Site of the first rural chapter of the National Association for the Advancement of Colored People, Tinner Hill is named for Charles and Mary Tinner, an African-American couple who bought land there in the late 1800s. Their son Joseph Tinner organized the Colored Citizens Protective League (CCPL) in 1915, in response to the passage of a local law mandating residential segregation.
With the help of Dr. Edwin B. Henderson, another local resident, Tinner mounted a letter-writing campaign and filed a lawsuit against the city seeking to block the ordinance. Dr. Henderson requested a charter for a local branch of the NAACP, which was mounting a charge against Pres. Woodrow Wilson’s segregation of the federal government. The sustained pressure from African-American citizens prevented the Falls Church town council from enforcing the segregation ordinance, and in 1917 the U.S. Supreme Court nullified state laws making residential segregation legal.
Tinner became the first president of the Falls Church NAACP, and over the next 50 years he and Henderson spearheaded civil rights activities that set precedents for the rural South. African-Americans in Falls Church fought for a larger elementary school (1947), door-to-door postal service (1949), public sanitary sewers and water (1955), and street lights (1968). The Falls Church NAACP helped organized other rural branches in Arlington, Fauquier, Prince William, and Loundon counties.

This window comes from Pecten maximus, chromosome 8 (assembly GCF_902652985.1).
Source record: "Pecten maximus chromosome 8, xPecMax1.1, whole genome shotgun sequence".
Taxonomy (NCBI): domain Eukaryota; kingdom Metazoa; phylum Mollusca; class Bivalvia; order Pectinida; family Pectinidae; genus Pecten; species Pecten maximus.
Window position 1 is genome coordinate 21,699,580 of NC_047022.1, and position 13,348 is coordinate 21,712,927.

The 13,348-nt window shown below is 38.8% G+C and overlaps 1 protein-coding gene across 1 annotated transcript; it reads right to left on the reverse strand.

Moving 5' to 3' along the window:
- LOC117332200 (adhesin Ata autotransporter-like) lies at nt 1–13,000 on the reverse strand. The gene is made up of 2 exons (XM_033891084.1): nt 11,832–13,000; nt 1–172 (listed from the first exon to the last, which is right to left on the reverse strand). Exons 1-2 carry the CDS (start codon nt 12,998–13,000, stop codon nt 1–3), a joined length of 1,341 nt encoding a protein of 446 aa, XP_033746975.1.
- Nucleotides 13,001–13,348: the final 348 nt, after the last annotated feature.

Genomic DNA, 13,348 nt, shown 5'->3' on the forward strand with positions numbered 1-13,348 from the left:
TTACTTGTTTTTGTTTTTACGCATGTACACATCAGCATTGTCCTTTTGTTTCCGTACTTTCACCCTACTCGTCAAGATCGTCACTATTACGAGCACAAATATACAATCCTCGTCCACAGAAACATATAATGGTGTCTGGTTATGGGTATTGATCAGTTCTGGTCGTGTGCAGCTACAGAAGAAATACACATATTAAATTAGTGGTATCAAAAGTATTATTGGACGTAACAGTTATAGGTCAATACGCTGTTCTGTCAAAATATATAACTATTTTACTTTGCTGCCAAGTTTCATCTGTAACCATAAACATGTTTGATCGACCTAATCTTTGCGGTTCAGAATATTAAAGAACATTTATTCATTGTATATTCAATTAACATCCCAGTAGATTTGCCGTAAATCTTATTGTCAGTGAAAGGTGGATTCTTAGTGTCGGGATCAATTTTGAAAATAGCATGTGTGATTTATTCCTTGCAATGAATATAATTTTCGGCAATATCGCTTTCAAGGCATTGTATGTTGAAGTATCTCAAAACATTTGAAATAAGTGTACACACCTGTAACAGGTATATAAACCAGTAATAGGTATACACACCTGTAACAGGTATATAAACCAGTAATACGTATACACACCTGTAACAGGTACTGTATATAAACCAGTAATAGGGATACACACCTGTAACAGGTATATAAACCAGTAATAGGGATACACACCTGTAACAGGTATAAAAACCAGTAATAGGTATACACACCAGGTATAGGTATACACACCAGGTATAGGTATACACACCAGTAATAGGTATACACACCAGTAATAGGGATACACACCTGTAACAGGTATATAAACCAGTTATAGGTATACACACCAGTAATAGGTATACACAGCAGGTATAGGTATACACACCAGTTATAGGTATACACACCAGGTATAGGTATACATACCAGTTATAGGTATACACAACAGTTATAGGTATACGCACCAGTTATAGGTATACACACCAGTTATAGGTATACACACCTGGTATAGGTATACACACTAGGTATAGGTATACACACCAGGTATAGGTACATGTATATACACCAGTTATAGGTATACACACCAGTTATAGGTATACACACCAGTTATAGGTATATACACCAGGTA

In 1999, the Tinner Hill Heritage Foundation erected a fifteen-foot pink granite archway memorializing the founders of the Falls Church N.A.A.C.P. The design of the monument, by local artist John Ballou, honors Tinner, a stone mason who mined pink granite at the base of the hill on his family’s farm. Tinner’s specialty was building arches. His finest arch, at Oakwood Cemetery along Leesburg Pike (Route 7) in Falls Church, was demolished to make way for a car dealership that opened in 1964.
The Tinner Hill Heritage Foundation is currently trying to rebuild the old Tinner house, a two-story wooden clapboard structure partially destroyed in 1960. An annual Tinner Hill Street Festival on the first Saturday in June commemorates the 1915 campaign against the segregation ordinance.